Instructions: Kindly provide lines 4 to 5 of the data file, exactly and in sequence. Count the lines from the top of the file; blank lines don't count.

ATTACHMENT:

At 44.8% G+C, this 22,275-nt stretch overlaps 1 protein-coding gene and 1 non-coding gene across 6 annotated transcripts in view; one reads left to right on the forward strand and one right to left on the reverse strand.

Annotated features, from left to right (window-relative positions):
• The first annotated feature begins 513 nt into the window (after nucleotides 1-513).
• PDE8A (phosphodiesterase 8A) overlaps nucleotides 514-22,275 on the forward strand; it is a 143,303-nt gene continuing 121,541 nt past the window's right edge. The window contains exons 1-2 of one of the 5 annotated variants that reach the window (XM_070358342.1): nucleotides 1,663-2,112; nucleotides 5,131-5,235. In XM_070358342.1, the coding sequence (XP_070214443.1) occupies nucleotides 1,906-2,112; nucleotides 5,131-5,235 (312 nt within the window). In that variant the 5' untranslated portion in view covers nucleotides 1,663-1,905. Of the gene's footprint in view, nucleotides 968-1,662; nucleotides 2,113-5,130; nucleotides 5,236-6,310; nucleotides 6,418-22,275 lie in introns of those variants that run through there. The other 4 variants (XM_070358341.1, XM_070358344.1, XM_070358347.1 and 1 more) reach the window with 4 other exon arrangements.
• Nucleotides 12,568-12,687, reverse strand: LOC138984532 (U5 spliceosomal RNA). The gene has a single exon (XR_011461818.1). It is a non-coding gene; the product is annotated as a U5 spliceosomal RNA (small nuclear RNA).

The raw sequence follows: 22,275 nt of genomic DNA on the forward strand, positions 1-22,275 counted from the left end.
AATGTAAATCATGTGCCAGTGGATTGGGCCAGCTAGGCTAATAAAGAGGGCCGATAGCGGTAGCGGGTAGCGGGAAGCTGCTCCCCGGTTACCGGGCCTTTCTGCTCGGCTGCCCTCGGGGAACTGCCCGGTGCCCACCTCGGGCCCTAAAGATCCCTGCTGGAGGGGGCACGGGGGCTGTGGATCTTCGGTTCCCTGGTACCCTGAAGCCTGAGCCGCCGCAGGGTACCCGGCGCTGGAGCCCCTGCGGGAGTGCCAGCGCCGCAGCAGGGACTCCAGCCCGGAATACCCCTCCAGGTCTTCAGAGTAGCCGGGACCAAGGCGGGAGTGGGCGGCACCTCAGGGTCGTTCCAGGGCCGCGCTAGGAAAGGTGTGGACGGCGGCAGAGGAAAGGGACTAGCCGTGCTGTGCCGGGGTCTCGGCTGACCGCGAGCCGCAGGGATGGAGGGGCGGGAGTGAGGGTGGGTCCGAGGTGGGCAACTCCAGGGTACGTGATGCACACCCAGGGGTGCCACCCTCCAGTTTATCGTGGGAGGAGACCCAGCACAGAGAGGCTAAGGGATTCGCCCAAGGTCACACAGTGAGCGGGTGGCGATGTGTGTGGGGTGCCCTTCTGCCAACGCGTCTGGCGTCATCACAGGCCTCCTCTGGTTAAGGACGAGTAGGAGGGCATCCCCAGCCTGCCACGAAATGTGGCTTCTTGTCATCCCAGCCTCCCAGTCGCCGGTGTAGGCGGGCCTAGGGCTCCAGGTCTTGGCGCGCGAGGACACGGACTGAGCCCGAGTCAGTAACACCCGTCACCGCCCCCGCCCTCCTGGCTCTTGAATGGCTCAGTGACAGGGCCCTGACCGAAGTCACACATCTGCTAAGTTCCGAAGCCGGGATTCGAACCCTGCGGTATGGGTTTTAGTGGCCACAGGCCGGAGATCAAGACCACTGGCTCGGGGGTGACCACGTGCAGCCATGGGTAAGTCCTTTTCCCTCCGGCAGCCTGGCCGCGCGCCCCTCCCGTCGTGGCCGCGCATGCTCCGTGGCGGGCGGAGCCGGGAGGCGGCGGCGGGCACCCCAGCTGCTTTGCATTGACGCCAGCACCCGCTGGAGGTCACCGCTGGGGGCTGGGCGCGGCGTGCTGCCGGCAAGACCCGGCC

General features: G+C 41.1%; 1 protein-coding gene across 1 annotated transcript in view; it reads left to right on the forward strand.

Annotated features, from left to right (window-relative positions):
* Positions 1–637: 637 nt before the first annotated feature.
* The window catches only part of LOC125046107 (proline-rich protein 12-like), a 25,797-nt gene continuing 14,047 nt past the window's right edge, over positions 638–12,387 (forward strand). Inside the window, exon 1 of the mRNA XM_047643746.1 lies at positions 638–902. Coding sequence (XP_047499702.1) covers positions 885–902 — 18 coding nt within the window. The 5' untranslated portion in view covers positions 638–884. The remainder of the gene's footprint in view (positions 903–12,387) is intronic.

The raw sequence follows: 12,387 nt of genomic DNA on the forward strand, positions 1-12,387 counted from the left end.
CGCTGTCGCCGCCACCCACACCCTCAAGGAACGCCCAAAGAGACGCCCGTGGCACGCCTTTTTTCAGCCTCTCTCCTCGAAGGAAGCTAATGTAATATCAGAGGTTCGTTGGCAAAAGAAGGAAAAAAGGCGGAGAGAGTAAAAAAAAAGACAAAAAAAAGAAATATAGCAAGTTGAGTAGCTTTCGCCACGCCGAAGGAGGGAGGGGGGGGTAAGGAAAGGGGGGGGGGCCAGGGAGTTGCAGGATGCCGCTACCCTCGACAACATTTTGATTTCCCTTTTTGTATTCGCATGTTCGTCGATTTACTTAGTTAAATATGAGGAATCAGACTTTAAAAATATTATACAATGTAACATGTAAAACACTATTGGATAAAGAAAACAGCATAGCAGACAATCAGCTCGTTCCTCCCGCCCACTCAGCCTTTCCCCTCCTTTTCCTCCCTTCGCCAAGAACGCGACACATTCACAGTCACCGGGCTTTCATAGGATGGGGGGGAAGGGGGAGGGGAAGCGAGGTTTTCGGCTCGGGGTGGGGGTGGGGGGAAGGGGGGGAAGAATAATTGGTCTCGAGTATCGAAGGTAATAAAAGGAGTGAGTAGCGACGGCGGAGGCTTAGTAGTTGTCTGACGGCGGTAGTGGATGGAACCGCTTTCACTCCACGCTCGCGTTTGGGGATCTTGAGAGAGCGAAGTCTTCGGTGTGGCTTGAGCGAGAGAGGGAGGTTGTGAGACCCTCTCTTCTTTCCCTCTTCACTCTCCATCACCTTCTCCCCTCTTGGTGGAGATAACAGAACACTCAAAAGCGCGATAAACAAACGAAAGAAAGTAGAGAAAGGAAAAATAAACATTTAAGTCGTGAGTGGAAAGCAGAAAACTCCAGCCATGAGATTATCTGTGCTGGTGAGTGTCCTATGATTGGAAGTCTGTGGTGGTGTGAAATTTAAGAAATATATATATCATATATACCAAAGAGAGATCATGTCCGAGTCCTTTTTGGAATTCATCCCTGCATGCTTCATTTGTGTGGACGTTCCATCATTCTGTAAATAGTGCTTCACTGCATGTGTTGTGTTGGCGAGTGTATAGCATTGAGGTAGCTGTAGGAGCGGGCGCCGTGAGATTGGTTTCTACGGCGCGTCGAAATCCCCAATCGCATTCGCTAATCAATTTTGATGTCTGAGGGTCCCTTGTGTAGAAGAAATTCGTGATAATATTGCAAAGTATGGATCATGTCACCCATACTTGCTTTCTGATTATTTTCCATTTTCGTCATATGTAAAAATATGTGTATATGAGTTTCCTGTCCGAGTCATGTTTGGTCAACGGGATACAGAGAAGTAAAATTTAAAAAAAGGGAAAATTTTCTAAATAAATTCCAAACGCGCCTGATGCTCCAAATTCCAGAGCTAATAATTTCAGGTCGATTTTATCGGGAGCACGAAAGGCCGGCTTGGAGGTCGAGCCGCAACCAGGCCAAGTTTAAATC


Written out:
• PDE8A (phosphodiesterase 8A) overlaps nucleotides 514-22,275 on the forward strand; it is a 143,303-nt gene continuing 121,541 nt past the window's right edge. The window contains exons 1-2 of one of the 5 annotated variants that reach the window (XM_070358342.1): nucleotides 1,663-2,112; nucleotides 5,131-5,235. In XM_070358342.1, the coding sequence (XP_070214443.1) occupies nucleotides 1,906-2,112; nucleotides 5,131-5,235 (312 nt within the window). In that variant the 5' untranslated portion in view covers nucleotides 1,663-1,905. Of the gene's footprint in view, nucleotides 968-1,662; nucleotides 2,113-5,130; nucleotides 5,236-6,310; nucleotides 6,418-22,275 lie in introns of those variants that run through there. The other 4 variants (XM_070358341.1, XM_070358344.1, XM_070358347.1 and 1 more) reach the window with 4 other exon arrangements.
• Nucleotides 12,568-12,687, reverse strand: LOC138984532 (U5 spliceosomal RNA). The gene has a single exon (XR_011461818.1). It is a non-coding gene; the product is annotated as a U5 spliceosomal RNA (small nuclear RNA).